Others shared similar versions of the same story. Mike Brey, now the main man at Notre Dame, recalled passing the already-delivered morning paper when leaving Krzyzewski’s house. Chris Collins, who headed to Northwestern in 2013, remembered the exhaustion of finishing a film session in the wee hours of the morning before reporting to the office at 9 a.m. Within a program like Duke’s, there’s no time to rest on your laurels.

That’s not to say that everything is deathly serious, though. The former assistants noted that most of the meetings could still be fun. While there was obviously work to be done, the staff could eat some pizza, decompress, and talk about basketball and life. The CBS piece even included a detail about how, in the late 1980s, Krzyzewski would sometimes watch Late Night with David Letterman while eating some ice cream to take a break from the grind.

While that may seem unthinkable, the story made sure to specify that those breaks didn’t equate to slacking.

“We’d always watch our upcoming opponent and then watch one or two games of theirs,” Jay Bilas explained. “We watched everything to the bitter end, even if you won by 30.”  

Practice plans are equally detailed at Duke

Coach K’s efforts don’t end with film study, though. Once he’s identified some areas of focus, it’s time to take things to the practice court. Unsurprisingly, he’s incredibly meticulous there, too.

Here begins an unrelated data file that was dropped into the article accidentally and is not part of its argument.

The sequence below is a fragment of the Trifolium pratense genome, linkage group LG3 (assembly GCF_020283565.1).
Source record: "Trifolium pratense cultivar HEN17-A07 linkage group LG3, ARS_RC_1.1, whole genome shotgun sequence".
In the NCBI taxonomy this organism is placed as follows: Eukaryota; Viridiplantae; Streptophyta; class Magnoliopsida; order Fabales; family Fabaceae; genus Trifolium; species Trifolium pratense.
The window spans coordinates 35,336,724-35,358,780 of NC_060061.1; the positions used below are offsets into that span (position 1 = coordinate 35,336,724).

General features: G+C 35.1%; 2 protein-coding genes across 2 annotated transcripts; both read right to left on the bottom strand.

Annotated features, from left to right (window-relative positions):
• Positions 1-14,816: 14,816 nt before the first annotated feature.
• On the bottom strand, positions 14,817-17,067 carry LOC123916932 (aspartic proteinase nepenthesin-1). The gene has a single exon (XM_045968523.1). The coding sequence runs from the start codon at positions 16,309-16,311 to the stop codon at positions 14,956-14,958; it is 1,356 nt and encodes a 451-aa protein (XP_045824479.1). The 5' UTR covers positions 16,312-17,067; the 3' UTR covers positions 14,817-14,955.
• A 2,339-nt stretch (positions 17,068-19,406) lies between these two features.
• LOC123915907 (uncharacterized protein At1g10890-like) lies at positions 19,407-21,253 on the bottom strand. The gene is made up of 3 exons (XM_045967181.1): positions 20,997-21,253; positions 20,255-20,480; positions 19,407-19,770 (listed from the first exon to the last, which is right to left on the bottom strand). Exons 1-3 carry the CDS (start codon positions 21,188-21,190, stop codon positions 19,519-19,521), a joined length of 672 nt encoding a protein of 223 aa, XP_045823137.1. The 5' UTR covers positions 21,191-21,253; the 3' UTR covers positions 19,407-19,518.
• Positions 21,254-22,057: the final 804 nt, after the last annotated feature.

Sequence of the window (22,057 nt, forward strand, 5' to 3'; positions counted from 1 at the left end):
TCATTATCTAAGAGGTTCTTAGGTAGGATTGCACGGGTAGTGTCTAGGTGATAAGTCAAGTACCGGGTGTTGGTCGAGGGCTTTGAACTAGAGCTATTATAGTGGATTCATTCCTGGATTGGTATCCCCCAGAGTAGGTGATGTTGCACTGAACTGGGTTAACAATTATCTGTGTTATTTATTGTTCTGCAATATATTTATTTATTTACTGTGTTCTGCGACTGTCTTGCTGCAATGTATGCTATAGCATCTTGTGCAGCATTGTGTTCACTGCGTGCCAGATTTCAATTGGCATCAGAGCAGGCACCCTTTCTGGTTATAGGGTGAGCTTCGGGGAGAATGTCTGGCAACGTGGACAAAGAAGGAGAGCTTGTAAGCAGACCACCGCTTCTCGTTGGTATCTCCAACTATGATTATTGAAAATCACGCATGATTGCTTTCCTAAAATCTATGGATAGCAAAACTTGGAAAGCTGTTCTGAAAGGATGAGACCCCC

As Norlander explained, Krzyzewski runs each practice off a pre-prepared plan. That doesn’t mean a shoddily copied PDF or some loose ideas in his head, though. The living legend uses an 8×11 piece of paper, noting the time allotted for each drill and the description of what needs to occur. Everything is handwritten, including a brief scouting report, and Coach K doesn’t delegate. Assistants receive completed photocopies, making it clear who’s writing the script.

And, thanks to the combined lessons he learned from his parents and his time at West Point, everything has to be done to the highest of standards.

“It’s in his distinct handwriting, never typed out, that comes from some of his military background and learning how to have a daily regimen,” former assistant Steve Wojciechowski said. “For all these years, and he did it with the Olympics as well. I don’t think the casual observer realizes that can be so tedious, and it’s not a computer thing with delete-delete-delete. If you screw up on a handwritten practice plan, Coach isn’t the type to cross it out and write it [in] a different-colored ink. It’s, ‘Man, I gotta start over.'”